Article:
Since 1971, the Kentuck Festival of Arts has been held in mid-October in Northport, Alabama. Kentuck comes from the original name of the city, referring to the large amounts of cane that used to be scattered throughout the area. With artists each being a small piece of a jaunty puzzle that is the Kentuck Festival of Arts, the works have been picked by Kentuck’s organizers after an extensive entry process. The styles among the festival’s artists range from folk to contemporary while incorporating their eclectic pieces such as clay, fiber, glass, metal, photography and sculptures. Over the two days that the festival is held, about 12,000 people pass through the worn gates.
As I entered the festival, I was handed a pamphlet with a map of the park, including the whereabouts of the artists and activities, and I looked around the festival. Struggling to take all of it in and soon noticing the distinct contrast of the multicolored art against the hundreds of white tents, the whimsical atmosphere gave the place a sense of blithe comfort, inspiring me to pick up a paint brush. The air was expectantly cool, pinching at my “too cute to wear a sweater” skin. A mulch path led among the tents to food trucks and pavilions, overwhelming me with decisions to make, and I soon fell in love with art whose creators I hadn’t intended on interviewing. I haphazardly ditched my list. I saw a hut filled with tie-dye supplies for children and made a mental note to stop by later to release my inner six-year-old. Strolling behind my friends as they spoke to the artists they had chosen, I tried to find the courage to interview someone, too.
Ruth Robinson’s gospel-themed art captures true stories from her life growing up on a farm in Tuscaloosa. All of Ruth’s paintings have the tale of the goings-on depicted in the art inscribed on the back. The majority of her work is done on old, wooden canvases, giving it a more natural look. Intrigued by her personal touch on all of her paintings, I asked Robinson which one her favorite was, and she brought me to the front of her tent and pointed. The piece had a cluster of bodies with blue faces and simple clothing splayed out on a red rectangle; above the people was what appeared to be a small church, enclosed by an orange barn-like fence. Robinson called this “Heaven on Earth.”
Later in the morning, I approached a pottery-filled tent of a young woman who made me feel at ease due to our proximity in our ages. She introduced herself as Jenna Cape and told me she attended the University of Alabama. Cape had struck an interest in pottery when she entered college, without the knowledge that she was a fourth generation potter herself! The ceramics were mainly mugs and bowls with pale, faded designs, though I spotted a jewelry dish coated in a mixture of pink-and-white paint that I could already imagine sitting on my nightstand. I had to buy it, especially since it only cost twenty dollars. I was informed that it was made by Cape’s professor Matt Mitros, who had been featured in magazines and newspapers all across the country, and with a starry look in her eye. Cape murmured, “He’s going to be famous.”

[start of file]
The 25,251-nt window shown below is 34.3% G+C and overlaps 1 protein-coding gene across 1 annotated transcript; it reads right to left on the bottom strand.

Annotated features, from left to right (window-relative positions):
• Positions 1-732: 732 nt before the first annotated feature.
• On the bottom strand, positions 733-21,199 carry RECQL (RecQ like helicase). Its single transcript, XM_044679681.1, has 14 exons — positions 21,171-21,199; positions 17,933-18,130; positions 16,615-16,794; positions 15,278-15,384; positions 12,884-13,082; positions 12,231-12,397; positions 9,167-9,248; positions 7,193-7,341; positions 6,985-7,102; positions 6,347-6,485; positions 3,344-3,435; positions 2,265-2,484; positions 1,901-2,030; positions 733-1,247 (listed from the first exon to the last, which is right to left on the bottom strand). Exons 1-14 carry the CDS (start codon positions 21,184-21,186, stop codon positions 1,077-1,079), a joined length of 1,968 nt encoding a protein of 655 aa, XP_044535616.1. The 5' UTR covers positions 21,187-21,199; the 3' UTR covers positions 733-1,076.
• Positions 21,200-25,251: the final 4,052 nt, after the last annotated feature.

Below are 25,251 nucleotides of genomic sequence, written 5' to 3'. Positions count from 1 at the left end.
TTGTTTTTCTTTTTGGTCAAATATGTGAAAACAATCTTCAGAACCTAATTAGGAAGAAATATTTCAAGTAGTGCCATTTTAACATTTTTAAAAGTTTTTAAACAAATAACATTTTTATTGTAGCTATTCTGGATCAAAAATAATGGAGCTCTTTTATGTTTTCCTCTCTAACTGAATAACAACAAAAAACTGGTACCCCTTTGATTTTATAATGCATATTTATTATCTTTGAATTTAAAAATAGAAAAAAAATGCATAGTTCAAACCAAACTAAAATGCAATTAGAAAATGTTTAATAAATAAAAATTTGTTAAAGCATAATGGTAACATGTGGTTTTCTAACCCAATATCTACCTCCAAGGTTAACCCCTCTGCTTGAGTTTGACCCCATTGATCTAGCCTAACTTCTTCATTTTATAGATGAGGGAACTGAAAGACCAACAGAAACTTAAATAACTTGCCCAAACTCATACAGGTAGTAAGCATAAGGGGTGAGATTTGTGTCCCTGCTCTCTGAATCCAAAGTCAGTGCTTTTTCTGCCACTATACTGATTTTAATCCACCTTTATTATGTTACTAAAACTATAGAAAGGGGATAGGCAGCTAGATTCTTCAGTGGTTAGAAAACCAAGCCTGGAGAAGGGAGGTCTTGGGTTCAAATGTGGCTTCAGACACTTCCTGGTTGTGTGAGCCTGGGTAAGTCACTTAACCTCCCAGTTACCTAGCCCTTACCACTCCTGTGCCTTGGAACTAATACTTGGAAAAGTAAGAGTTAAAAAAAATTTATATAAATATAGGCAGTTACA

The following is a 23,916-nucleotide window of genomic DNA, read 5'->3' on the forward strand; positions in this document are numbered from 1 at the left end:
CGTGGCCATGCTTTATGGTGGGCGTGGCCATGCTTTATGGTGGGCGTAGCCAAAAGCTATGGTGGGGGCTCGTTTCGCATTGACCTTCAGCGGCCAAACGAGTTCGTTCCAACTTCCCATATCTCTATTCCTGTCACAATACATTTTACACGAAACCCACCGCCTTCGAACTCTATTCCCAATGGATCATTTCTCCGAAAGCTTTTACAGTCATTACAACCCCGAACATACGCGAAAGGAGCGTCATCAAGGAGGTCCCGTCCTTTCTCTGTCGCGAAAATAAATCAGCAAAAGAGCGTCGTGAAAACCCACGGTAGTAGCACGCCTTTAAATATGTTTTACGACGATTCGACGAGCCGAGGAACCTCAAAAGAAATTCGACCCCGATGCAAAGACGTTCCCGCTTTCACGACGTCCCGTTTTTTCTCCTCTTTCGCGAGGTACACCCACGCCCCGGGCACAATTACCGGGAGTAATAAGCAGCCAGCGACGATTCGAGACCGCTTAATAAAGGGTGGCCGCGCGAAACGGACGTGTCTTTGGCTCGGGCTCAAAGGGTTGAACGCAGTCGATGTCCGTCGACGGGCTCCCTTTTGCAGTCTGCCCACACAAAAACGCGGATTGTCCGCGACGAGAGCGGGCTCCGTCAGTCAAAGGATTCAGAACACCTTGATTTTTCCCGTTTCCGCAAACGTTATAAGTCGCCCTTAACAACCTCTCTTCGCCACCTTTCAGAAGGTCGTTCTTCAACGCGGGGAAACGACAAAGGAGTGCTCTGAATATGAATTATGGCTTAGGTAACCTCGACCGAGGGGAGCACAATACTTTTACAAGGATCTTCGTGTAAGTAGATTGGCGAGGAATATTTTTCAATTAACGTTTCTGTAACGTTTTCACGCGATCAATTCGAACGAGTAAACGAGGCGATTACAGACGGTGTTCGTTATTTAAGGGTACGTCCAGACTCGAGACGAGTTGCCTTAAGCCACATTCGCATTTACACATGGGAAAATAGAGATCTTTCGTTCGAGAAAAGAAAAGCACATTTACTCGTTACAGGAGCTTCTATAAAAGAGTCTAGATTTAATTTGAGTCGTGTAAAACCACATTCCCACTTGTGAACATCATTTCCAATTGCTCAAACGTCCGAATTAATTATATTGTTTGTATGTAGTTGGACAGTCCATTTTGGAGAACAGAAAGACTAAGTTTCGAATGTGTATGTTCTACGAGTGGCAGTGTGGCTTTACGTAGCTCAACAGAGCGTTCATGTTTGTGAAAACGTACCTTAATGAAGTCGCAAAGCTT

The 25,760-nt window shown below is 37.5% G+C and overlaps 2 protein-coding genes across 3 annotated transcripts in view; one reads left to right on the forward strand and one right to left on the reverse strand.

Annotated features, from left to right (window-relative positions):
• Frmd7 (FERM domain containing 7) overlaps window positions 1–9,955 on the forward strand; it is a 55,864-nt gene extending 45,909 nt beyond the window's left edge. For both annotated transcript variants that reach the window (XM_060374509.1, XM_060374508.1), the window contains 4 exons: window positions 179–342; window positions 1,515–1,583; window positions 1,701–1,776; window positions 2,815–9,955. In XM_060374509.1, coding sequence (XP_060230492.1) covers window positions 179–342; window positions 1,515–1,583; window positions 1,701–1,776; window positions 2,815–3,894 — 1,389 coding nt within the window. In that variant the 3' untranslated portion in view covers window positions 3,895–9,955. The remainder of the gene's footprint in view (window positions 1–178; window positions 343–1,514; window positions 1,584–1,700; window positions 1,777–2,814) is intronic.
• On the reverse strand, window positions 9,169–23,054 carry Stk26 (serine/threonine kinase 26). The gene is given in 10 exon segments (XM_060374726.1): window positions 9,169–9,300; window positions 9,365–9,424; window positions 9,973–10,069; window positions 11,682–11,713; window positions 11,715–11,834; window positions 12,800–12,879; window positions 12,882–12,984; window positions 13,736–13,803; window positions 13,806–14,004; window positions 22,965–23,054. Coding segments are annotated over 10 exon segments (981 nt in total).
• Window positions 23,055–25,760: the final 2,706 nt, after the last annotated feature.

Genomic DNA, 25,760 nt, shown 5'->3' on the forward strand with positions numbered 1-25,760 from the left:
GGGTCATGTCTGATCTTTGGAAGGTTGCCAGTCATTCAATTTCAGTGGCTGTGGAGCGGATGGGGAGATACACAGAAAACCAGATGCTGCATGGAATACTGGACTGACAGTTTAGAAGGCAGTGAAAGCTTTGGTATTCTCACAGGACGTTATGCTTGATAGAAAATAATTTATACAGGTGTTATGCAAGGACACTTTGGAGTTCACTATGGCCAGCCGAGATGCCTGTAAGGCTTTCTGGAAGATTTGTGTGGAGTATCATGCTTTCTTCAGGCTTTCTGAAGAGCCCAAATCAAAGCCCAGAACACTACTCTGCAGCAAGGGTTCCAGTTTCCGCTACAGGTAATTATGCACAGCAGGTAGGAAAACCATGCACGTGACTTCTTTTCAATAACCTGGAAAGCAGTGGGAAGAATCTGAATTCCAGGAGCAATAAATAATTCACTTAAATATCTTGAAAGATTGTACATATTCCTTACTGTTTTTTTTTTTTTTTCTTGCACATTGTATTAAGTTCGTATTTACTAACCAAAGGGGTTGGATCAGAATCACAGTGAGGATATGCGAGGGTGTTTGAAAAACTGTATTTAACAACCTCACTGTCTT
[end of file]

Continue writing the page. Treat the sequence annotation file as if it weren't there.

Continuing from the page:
With the sun rising higher, more people began to file into the festival. I shuffled through them in attempt to find a food truck that would satisfy my combination of hunger and cold. I settled on a Mediterranean flatbread with roasted vegetables and cheese, but my stomach apparently was expecting more. In turn, I got a small side of french fries to fill me up . . . and warm up my fingers!
After eating, I interviewed an artist who was on my original list: Laurie Popp (pronounced “pope”). She lives on a farm with her husband and their herd of sheep and cows. Popp’s collection of figures has been felted out of the wool from her sheep, then stuck with sticks to create limbs. Though most of her figures are animals, her current favorite piece, “How the Forest Was”, is a small three-dimensional model of a rain forest. She creates anything in nature that inspires her. With a smile, she added that her husband wouldn’t let her get her favorite animal – a pig – for fear of her loving it too much to eat it. Popp said that her art keeps her busy, consuming lots of time and energy. I asked what her advice to future generations would be, and she momentarily searched for the rights words, finally settling on, “Take care of the planet because it’s the only one we have so far.”
After waltzing around the festival and admiring the art, I got down to business— tie-dying! To tie-dye a handkerchief was no charge, while a t-shirt would set me back five dollars. Accepting nothing but the best, I chose the latter. Having no shame as I towered over the small children, I doused my t-shirt in red, violet, and turquoise dye. I smiled childishly as a girl who appeared to be my age (or maybe younger) wrapped my masterpiece in a plastic bag, and tossed in a small sheet of paper with instructions on how to care for the shirt.
Driving away from the festival grounds, I tried to absorb as much as Kentuck as I could, taking thousands of mental pictures and storing them away in my brain for later. The people were benign, the art was moving, and I’m excited to return in 2016.